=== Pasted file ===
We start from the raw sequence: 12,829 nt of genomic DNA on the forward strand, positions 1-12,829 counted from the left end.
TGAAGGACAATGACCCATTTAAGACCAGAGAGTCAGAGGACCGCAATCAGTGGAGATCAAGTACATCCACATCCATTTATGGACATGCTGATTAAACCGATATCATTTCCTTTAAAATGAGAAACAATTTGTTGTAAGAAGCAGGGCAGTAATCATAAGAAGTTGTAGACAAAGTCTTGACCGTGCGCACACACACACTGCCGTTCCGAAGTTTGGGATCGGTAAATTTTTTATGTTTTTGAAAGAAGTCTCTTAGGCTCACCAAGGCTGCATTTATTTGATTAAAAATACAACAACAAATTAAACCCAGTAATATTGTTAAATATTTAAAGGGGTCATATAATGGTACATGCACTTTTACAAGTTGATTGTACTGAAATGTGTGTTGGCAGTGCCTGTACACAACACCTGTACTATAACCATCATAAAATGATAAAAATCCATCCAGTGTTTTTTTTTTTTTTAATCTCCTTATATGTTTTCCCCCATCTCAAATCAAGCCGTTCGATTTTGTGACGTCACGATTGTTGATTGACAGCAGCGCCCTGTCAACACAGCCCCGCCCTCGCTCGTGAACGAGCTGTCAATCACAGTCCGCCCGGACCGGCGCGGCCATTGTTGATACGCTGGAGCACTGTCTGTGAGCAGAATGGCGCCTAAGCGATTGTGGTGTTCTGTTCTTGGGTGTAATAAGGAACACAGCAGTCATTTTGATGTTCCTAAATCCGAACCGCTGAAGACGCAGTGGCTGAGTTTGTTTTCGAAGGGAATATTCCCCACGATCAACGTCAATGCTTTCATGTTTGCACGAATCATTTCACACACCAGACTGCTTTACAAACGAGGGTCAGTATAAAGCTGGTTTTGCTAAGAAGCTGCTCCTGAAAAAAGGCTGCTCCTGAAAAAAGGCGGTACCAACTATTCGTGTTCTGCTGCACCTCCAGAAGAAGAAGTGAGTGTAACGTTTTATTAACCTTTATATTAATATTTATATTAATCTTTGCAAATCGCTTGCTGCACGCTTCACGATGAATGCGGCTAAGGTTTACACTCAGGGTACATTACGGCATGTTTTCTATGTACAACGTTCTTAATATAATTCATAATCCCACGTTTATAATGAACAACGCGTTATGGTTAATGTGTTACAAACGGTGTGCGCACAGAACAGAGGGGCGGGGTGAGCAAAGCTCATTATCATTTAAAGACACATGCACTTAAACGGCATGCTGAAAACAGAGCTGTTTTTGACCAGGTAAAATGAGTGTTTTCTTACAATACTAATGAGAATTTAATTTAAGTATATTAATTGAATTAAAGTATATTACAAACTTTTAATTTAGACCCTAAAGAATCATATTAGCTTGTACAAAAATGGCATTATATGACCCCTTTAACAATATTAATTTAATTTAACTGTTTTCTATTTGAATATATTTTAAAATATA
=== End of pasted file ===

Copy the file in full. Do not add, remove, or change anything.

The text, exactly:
We start from the raw sequence: 12,829 nt of genomic DNA on the forward strand, positions 1-12,829 counted from the left end.
TGAAGGACAATGACCCATTTAAGACCAGAGAGTCAGAGGACCGCAATCAGTGGAGATCAAGTACATCCACATCCATTTATGGACATGCTGATTAAACCGATATCATTTCCTTTAAAATGAGAAACAATTTGTTGTAAGAAGCAGGGCAGTAATCATAAGAAGTTGTAGACAAAGTCTTGACCGTGCGCACACACACACTGCCGTTCCGAAGTTTGGGATCGGTAAATTTTTTATGTTTTTGAAAGAAGTCTCTTAGGCTCACCAAGGCTGCATTTATTTGATTAAAAATACAACAACAAATTAAACCCAGTAATATTGTTAAATATTTAAAGGGGTCATATAATGGTACATGCACTTTTACAAGTTGATTGTACTGAAATGTGTGTTGGCAGTGCCTGTACACAACACCTGTACTATAACCATCATAAAATGATAAAAATCCATCCAGTGTTTTTTTTTTTTTTAATCTCCTTATATGTTTTCCCCCATCTCAAATCAAGCCGTTCGATTTTGTGACGTCACGATTGTTGATTGACAGCAGCGCCCTGTCAACACAGCCCCGCCCTCGCTCGTGAACGAGCTGTCAATCACAGTCCGCCCGGACCGGCGCGGCCATTGTTGATACGCTGGAGCACTGTCTGTGAGCAGAATGGCGCCTAAGCGATTGTGGTGTTCTGTTCTTGGGTGTAATAAGGAACACAGCAGTCATTTTGATGTTCCTAAATCCGAACCGCTGAAGACGCAGTGGCTGAGTTTGTTTTCGAAGGGAATATTCCCCACGATCAACGTCAATGCTTTCATGTTTGCACGAATCATTTCACACACCAGACTGCTTTACAAACGAGGGTCAGTATAAAGCTGGTTTTGCTAAGAAGCTGCTCCTGAAAAAAGGCTGCTCCTGAAAAAAGGCGGTACCAACTATTCGTGTTCTGCTGCACCTCCAGAAGAAGAAGTGAGTGTAACGTTTTATTAACCTTTATATTAATATTTATATTAATCTTTGCAAATCGCTTGCTGCACGCTTCACGATGAATGCGGCTAAGGTTTACACTCAGGGTACATTACGGCATGTTTTCTATGTACAACGTTCTTAATATAATTCATAATCCCACGTTTATAATGAACAACGCGTTATGGTTAATGTGTTACAAACGGTGTGCGCACAGAACAGAGGGGCGGGGTGAGCAAAGCTCATTATCATTTAAAGACACATGCACTTAAACGGCATGCTGAAAACAGAGCTGTTTTTGACCAGGTAAAATGAGTGTTTTCTTACAATACTAATGAGAATTTAATTTAAGTATATTAATTGAATTAAAGTATATTACAAACTTTTAATTTAGACCCTAAAGAATCATATTAGCTTGTACAAAAATGGCATTATATGACCCCTTTAACAATATTAATTTAATTTAACTGTTTTCTATTTGAATATATTTTAAAATATA